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The first complete chart of Australia that completes the southern coast and records the early Dutch discoveries, those of Cook on the East Coast and those of the Baudin expedition, first published in 1808. Superbly embellished with an eagle holding … Read Full Description
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Orders over A$300
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The first complete chart of Australia that completes the southern coast and records the early Dutch discoveries, those of Cook on the East Coast and those of the Baudin expedition, first published in 1808.
Superbly embellished with an eagle holding a title banner above a view with two European ships and native wildlife. Nicholas Baudin was instructed to complete a detailed cartographic survey of the Australian coast and was placed in command of two ships, the Geographe and the Naturaliste. Some twenty-four scientists accompanied the voyage, including the naturalists Francois Peron and Charles Alexandre Lesueur and the cartographer-surveyor Louis Freycinet.
After setting sail in October 1800, Baudin sighted Cape Leeuwin on 27 April 1801 and three days later, Geographe Bay. He then sailed north in the Le Geographe and, after examining the coast as far as Cape Leveque, sailed on to Timor where he arrived on 21 August. Le Naturaliste , captained by Jacques Hamelin, joined the Geographe after having also explored the west coast. The two ships then left Timor to complete the survey of Australia’s southern coast, arriving off Van Diemen’s Land on 13 January 1802 and surveying the D’Entrecasteaux Channel for more than a month before sailing north towards Banks Strait. Baudin then made a survey westward from Wilson’s Promontory, naming the coast Terre Napoleon. In Encounter Bay, he crossed paths with Matthew Flinders who was undertaking his own survey of the coast. After making their way to Sydney, the Naturaliste returned to France and Baudin acquired a new ship, the Casuarina, of which Freycinet was made commander. Baudin then returned to Timor before sailing to Mauritius where he died on 16 September 1803. The Freycinet chart of Australia has the coast west of Wilson’s Promontory named ‘Terre Napoleon’ and includes place names in French, ignoring most of Flinders’s charting and attributions which were not published until 1814, as he had been imprisoned in Mauritius for six years.
As Professor Leslie Marchant asserts, ‘The charge that Freycinet had plagiarised Flinders’ charts is certainly unfounded for he was a thoroughly capable cartographer’. With the publication of this chart the shape of Australia’s coastline was effectively complete. *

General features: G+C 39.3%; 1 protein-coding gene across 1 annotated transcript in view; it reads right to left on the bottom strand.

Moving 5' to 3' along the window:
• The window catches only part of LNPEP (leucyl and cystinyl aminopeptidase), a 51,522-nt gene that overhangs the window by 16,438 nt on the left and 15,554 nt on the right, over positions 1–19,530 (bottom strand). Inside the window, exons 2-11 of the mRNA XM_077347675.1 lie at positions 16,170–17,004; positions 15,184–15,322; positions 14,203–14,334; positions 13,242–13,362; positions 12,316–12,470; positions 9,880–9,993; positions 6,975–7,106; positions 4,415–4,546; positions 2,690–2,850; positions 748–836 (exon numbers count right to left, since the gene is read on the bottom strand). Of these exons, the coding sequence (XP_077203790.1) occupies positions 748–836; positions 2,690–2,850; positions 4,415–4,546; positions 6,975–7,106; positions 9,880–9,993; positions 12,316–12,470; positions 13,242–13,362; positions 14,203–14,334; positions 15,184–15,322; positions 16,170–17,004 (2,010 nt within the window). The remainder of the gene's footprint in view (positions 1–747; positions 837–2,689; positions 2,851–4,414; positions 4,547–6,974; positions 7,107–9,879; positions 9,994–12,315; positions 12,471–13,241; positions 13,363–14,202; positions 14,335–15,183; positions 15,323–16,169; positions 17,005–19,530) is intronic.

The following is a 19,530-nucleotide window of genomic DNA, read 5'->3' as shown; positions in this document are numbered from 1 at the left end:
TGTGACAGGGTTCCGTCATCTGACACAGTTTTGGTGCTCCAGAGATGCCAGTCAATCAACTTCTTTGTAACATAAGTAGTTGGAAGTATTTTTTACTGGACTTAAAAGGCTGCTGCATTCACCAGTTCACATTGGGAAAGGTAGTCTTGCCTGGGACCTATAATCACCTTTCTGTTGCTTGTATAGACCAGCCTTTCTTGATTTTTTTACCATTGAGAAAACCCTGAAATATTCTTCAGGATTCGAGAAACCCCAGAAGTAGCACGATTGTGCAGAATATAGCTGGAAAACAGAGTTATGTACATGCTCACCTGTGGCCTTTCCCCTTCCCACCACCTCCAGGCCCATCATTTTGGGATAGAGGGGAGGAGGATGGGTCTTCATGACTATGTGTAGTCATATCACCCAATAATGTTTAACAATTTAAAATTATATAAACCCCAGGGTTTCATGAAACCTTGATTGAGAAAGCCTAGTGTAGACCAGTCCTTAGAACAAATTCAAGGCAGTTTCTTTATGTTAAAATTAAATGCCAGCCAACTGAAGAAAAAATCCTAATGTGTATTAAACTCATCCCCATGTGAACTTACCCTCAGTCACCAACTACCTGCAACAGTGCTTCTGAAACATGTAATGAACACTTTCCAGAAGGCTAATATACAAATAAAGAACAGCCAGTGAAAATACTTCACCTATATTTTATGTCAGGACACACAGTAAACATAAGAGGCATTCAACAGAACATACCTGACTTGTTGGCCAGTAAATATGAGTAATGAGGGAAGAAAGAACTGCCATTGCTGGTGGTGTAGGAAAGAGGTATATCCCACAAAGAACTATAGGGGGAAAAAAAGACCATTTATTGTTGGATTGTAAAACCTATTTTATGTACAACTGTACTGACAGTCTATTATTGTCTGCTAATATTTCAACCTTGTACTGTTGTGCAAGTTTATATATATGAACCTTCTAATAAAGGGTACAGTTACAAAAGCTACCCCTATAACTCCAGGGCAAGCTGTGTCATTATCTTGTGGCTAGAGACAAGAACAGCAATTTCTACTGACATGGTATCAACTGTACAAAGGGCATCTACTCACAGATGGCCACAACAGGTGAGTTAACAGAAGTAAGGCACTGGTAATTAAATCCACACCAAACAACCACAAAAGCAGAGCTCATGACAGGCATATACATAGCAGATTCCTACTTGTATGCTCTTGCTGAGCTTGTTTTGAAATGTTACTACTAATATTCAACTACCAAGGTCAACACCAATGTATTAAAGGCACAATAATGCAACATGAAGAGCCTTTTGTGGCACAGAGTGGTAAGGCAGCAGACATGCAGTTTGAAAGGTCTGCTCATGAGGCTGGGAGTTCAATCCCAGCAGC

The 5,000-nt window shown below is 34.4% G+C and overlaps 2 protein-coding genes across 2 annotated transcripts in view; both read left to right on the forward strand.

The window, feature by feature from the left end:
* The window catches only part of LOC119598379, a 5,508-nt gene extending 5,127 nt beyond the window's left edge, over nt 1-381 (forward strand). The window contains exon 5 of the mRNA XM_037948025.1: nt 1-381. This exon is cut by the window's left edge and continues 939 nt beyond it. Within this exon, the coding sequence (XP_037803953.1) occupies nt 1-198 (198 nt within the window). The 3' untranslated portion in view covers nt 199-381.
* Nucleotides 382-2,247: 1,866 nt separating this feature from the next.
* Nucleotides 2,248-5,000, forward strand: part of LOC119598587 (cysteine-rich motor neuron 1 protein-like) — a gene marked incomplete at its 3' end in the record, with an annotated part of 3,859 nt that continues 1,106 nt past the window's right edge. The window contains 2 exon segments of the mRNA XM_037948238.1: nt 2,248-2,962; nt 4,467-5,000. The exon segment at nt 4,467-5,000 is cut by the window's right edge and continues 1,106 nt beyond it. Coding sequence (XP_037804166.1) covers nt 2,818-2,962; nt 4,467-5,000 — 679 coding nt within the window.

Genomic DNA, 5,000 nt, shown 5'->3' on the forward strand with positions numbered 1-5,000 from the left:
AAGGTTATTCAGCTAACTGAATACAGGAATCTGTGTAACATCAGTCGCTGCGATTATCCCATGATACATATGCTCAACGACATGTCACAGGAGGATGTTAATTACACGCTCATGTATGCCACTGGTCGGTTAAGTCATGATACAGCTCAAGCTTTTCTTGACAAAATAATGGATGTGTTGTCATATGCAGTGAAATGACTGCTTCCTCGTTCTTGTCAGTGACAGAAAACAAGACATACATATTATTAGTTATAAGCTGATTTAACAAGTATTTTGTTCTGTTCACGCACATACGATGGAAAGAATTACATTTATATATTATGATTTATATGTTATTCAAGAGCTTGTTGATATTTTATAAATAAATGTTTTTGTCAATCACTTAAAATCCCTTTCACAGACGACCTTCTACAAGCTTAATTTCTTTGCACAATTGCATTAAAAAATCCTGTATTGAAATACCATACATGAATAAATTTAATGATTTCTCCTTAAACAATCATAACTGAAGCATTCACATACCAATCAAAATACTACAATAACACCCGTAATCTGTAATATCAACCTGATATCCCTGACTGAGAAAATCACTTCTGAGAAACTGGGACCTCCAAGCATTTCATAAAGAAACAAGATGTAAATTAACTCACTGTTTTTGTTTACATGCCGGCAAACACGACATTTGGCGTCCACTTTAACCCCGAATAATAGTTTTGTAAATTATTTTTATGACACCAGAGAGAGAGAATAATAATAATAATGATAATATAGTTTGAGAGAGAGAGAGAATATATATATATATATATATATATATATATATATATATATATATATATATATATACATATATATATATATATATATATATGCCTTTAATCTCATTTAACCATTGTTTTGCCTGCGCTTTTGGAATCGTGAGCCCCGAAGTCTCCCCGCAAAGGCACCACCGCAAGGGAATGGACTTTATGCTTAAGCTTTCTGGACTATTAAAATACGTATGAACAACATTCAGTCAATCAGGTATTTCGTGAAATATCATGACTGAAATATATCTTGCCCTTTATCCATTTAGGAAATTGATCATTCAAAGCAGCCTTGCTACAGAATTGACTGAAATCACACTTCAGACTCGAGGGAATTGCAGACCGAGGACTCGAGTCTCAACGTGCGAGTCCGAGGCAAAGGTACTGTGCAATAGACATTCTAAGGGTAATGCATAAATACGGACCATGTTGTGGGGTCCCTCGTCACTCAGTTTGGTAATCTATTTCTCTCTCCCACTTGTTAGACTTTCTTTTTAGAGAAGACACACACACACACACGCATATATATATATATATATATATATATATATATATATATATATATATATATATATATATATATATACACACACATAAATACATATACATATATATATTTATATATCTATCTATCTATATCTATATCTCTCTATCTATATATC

This is the first issue of this map from the second part of Voyage de decouvertes aux terres australes: historique
References: Hunt ill.pp.16-17, p.141,ill.65, Tooley 624, Wantrup ill.p.157.
Louis Claude de Saulces de Freycinet (1779 - 1841)
Louis de Freycinet (1779-1841) Freycinet made the published the first map to show a full outline of the coastline of Australia. He was in command of the Uranie, which left Toulon on 17 September 1817. His wife Rose had been smuggled aboard, and her presence was acknowledged by the time they reached Gibraltar. They made the usual French passage via Tenerife, Rio, the Cape of Good Hope and Mauritius, where Louis was reunited briefly with his brother Henri, then serving as the Governor. The Uranie reached Shark Bay on 12 September 1818 and spent some time there, setting up an observatory and making further thorough surveys of the inlets and coast; it was during this visit that Freycinet also finally removed the Vlamingh plate. From Western Australia they headed to Coupang in Timor, and crossed to Dili, where the expedition was received in great state by the Governor. The vessel then picked its way northeast via Amboina, Pisang, Rawak and the coast of New Guinea, reaching Guam in mid-March 1819. The expedition stayed in Guam for eleven weeks before heading to Hawaii, which was first sighted on 5 August; they anchored in Kealakekua Bay three days later. They spent an important fortnight in the islands, making stays at Lahaina and Honolulu, and meeting any number of important figures there. From Honolulu they headed towards New South Wales, passing Samoa and the Cook Islands and naming “Rose Island”, which Freycinet erroneously thought a new discovery. They anchored in Port Jackson on 18 November, and spent a busy month in the bustling town, the growth of which astonished Freycinet. All of his savants set off to make surveys, including the important group of Quoy, Pellion and Gaudichaud, who crossed the Blue Mountains. It became a hectic social visit for Louis and Rose, who were fêted by Sydney society, and who cemented friendships with local luminaries like Barron Field and William Bland. The visit confirmed Freycinet’s interest in the region, which he would later make the subject of a detailed section in his voyage account. Leaving Port Jackson on Christmas Day, Freycinet sailed around the southern coast of New Zealand, making a fast passage to Cape Horn, where boisterous weather drove him into the southern Atlantic, and he made the decision to make urgently-needed repairs to the Uranie at “French Bay” (now Berkeley Sound) on the eastern coast of the Falklands. While entering the harbour on 14 February 1820 he struck submerged rocks, compelling him to beach the vessel, which was found to be irreparably damaged. Salvaging as much as they could from the wreck, the French set about sending a longboat to Montevideo for assistance, but before they could the sealing vessel General Knox, Captain Horn, came into sight. Reluctant negotiations were begun but before an agreement was reached, another vessel the Mercury, Captain Galvin, arrived, and it was on this second vessel that a passage to Rio de Janeiro was booked. Conflict between the French and the existing passengers, a group of Chilean rebels, meant that the deal changed, and Freycinet actually purchased the Mercury and agreed to disembark Galvin and the Chileans in Montevideo. On 8 May Freycinet took command, immediately and renamed the ship the Physicienne, and it was on this vessel that the expedition returned to Le Havre on 13 November 1820, after around three years at sea. Freycinet spent the next two decades co-ordinating and writing the official narrative of the voyage.